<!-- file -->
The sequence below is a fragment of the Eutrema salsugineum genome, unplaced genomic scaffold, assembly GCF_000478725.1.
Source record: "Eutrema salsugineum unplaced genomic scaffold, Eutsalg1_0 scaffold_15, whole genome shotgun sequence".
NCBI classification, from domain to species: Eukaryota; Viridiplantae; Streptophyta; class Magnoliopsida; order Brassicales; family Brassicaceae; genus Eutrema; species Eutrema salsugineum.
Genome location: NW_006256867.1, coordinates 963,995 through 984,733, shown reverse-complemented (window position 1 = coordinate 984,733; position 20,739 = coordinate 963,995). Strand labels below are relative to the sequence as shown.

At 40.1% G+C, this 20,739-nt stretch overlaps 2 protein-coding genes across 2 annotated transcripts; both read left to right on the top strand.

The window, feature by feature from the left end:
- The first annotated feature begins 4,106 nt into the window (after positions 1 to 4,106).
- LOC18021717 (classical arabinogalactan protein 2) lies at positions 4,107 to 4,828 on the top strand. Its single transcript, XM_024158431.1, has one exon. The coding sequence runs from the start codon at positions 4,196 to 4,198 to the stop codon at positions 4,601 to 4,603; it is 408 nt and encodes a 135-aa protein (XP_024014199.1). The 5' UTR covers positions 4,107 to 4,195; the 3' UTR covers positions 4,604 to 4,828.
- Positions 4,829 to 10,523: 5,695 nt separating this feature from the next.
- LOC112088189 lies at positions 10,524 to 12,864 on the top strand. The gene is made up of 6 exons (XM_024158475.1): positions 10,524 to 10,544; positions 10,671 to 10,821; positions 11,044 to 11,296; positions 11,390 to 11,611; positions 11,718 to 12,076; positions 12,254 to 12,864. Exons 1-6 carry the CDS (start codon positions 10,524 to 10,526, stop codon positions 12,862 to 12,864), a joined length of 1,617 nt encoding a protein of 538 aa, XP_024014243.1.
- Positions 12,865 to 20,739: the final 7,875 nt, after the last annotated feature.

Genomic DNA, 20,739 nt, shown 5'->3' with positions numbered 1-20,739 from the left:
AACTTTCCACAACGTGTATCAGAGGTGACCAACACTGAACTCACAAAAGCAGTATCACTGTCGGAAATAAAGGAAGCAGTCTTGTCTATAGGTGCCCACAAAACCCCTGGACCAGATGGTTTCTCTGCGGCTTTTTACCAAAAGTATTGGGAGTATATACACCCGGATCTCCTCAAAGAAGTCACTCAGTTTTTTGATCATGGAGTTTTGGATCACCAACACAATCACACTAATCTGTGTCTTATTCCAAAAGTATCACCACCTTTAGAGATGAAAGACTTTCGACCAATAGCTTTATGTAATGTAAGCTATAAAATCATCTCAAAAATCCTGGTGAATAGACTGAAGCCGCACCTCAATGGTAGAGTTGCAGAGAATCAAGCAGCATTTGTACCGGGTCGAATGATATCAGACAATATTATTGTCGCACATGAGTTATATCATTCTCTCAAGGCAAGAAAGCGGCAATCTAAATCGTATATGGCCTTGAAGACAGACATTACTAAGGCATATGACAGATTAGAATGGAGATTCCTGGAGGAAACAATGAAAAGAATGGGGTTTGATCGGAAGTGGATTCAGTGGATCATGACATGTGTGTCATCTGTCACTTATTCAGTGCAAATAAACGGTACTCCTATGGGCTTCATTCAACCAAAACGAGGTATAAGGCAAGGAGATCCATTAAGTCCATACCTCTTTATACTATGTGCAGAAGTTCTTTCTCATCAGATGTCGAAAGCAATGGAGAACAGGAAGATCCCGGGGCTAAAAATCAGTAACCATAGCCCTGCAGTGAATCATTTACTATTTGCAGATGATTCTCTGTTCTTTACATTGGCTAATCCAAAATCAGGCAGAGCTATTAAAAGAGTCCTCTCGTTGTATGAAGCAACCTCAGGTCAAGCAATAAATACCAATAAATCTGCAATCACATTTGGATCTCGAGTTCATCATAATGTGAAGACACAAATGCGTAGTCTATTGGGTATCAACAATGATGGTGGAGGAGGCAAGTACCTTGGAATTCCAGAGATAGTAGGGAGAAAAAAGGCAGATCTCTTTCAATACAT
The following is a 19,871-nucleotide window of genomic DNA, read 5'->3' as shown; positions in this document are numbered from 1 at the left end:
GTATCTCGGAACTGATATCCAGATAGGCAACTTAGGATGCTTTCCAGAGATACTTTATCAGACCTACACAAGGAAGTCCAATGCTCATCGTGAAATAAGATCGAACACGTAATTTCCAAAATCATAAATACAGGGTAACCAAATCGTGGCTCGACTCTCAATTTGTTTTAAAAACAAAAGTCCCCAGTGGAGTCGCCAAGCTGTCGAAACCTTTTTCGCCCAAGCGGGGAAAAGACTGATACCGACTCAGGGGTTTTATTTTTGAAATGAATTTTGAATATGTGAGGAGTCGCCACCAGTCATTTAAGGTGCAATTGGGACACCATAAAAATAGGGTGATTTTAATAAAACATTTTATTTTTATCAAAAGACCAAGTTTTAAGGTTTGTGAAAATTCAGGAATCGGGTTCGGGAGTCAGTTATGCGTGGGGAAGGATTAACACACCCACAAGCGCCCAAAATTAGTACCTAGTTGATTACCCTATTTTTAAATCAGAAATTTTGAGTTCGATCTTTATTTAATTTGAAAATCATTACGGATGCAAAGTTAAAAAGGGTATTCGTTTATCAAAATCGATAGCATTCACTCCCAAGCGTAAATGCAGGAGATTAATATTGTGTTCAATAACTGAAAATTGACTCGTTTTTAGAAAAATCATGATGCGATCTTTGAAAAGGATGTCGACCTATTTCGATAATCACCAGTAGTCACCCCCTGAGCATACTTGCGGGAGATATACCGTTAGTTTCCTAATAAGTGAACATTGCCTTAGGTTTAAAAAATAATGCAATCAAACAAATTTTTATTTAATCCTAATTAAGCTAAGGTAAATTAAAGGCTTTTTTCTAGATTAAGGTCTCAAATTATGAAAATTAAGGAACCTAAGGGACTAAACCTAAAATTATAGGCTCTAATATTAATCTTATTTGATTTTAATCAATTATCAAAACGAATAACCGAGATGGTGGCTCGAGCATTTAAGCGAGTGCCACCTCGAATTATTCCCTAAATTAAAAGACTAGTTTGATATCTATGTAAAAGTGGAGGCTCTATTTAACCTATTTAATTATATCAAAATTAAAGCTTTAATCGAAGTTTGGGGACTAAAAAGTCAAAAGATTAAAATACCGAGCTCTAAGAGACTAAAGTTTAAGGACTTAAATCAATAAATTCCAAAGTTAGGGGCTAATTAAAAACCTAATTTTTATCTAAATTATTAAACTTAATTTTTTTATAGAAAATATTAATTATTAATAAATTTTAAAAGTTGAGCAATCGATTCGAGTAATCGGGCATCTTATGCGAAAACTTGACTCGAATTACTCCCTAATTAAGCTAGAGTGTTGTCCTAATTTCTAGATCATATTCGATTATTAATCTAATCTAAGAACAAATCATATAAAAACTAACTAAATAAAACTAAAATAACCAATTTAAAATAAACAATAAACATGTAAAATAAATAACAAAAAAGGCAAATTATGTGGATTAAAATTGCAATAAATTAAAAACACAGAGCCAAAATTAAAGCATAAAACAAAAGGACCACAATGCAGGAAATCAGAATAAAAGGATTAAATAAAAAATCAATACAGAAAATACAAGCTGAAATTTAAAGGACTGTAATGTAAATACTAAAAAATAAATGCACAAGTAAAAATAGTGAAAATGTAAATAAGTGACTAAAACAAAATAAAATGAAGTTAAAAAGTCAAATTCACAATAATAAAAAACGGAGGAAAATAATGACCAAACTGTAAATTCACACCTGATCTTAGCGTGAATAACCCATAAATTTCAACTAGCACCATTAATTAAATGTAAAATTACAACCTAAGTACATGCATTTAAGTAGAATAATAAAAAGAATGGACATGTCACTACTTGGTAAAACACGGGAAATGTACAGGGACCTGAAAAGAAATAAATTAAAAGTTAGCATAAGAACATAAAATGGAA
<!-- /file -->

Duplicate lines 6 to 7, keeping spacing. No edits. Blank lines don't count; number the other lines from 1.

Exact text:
The window, feature by feature from the left end:
- The first annotated feature begins 4,106 nt into the window (after positions 1 to 4,106).